Japanese Yen hits new lows against US dollar

Reaching a level last seen in August 1998
Japanese Yen hits new lows against US dollar
US and Japanese banknotes (Image credit: Reuters)

The US dollar rose to a 24-year high against the Japanese yen, benefiting from the contrast between Japan’s ultra-loose monetary policy and the Federal Reserve’s tight policy, which signals further rate hikes to bring inflation down to its 2 percent target.

The Japanese yen on Thursday fell to 140 yen per dollar, reaching a level last seen in August 1998, according to Reuters.

The Japanese currency has fallen by 25 against the dollar since the beginning of the year. Crossing 140 marks another milestone in the sell-off for the yen in terms of investor sentiment.

Thursday’s move in the yen followed fresh data on U.S. manufacturing. The Institute for Supply Management’s gauge of factory activity beat analysts’ expectations in August, suggesting the Fed had a free hand to continue fighting inflation.

According to analysts, this is due to the Central Bank of Japan’s excessive delay in tightening monetary policy and raising interest rates, as has been done by the major global central banks.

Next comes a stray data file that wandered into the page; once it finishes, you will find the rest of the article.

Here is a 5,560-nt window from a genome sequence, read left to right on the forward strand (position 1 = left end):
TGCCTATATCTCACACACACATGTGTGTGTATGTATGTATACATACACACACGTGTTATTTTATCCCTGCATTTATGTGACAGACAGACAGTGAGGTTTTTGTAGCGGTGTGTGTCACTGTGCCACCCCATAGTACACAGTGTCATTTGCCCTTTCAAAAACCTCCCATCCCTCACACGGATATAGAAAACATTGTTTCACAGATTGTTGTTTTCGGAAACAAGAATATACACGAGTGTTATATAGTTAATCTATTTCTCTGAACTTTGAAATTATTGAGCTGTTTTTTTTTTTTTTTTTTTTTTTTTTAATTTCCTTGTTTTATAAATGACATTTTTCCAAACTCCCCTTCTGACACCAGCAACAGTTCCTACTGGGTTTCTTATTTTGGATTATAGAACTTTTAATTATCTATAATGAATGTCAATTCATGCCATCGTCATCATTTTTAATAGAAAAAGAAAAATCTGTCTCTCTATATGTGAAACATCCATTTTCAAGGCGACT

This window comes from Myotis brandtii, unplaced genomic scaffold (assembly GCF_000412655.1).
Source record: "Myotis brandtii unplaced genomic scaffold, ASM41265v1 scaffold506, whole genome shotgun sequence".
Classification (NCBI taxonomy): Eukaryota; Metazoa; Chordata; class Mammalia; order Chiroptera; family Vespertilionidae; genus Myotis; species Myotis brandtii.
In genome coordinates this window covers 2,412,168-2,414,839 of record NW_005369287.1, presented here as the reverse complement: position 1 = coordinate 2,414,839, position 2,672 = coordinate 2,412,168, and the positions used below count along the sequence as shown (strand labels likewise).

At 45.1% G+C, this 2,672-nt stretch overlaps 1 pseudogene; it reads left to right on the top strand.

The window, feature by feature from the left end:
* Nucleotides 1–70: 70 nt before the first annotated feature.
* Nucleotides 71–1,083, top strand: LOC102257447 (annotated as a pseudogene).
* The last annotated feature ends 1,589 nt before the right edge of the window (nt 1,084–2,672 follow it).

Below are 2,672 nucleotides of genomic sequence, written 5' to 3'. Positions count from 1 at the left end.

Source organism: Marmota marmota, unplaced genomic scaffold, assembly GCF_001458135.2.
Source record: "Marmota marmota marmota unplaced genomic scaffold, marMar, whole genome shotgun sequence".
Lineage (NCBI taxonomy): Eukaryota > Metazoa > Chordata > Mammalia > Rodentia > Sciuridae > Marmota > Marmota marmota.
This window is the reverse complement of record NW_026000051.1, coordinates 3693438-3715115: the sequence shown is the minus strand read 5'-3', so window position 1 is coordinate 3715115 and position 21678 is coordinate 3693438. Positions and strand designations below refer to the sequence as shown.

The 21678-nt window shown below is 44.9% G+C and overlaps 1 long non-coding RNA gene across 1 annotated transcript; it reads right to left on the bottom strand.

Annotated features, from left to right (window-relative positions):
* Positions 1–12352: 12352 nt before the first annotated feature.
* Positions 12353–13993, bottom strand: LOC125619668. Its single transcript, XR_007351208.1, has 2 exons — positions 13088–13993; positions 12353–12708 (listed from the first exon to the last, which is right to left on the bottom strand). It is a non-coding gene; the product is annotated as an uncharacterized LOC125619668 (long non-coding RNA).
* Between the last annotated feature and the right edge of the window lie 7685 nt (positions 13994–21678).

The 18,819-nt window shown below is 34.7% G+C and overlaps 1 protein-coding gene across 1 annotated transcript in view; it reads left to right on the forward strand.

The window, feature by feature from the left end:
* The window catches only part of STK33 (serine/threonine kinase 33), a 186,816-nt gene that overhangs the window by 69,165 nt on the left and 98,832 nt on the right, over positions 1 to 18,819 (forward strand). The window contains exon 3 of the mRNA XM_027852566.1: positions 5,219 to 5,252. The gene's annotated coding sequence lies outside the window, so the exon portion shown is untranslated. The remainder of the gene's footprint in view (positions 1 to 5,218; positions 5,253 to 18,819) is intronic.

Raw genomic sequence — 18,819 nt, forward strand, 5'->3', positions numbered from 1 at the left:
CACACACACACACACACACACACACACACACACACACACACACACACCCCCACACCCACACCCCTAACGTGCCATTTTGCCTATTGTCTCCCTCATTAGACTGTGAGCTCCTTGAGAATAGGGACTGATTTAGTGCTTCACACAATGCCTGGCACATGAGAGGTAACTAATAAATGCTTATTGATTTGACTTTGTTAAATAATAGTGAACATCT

Following the European Central Bank’s most recent move, raising European interest rates for the first time since 2011, it is clear that the Bank of Japan is the only major central banker committed to ultra-easy monetary policy.

During recent meetings, the Japanese central bank emphasized its firm commitment to strong monetary stimulus to aid the recovery of the world’s third-largest economy from the recession caused by Corona.

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